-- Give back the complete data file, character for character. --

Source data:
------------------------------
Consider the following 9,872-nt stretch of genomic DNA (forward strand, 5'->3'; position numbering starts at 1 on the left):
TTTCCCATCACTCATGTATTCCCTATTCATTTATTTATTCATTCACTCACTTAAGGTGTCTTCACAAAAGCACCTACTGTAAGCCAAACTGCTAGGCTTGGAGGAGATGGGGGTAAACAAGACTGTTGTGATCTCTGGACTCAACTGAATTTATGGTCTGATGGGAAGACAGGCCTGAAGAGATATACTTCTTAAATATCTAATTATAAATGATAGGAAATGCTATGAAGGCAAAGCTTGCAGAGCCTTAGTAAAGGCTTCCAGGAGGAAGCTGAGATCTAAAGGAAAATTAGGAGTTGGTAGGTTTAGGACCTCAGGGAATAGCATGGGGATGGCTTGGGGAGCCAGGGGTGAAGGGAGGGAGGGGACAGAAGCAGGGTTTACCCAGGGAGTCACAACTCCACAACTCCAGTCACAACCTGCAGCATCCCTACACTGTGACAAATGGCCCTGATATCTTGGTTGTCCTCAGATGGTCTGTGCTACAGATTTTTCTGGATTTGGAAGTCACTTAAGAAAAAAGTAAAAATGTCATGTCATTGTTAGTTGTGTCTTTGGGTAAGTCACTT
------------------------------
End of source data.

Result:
Consider the following 9,872-nt stretch of genomic DNA (forward strand, 5'->3'; position numbering starts at 1 on the left):
TTTCCCATCACTCATGTATTCCCTATTCATTTATTTATTCATTCACTCACTTAAGGTGTCTTCACAAAAGCACCTACTGTAAGCCAAACTGCTAGGCTTGGAGGAGATGGGGGTAAACAAGACTGTTGTGATCTCTGGACTCAACTGAATTTATGGTCTGATGGGAAGACAGGCCTGAAGAGATATACTTCTTAAATATCTAATTATAAATGATAGGAAATGCTATGAAGGCAAAGCTTGCAGAGCCTTAGTAAAGGCTTCCAGGAGGAAGCTGAGATCTAAAGGAAAATTAGGAGTTGGTAGGTTTAGGACCTCAGGGAATAGCATGGGGATGGCTTGGGGAGCCAGGGGTGAAGGGAGGGAGGGGACAGAAGCAGGGTTTACCCAGGGAGTCACAACTCCACAACTCCAGTCACAACCTGCAGCATCCCTACACTGTGACAAATGGCCCTGATATCTTGGTTGTCCTCAGATGGTCTGTGCTACAGATTTTTCTGGATTTGGAAGTCACTTAAGAAAAAAGTAAAAATGTCATGTCATTGTTAGTTGTGTCTTTGGGTAAGTCACTT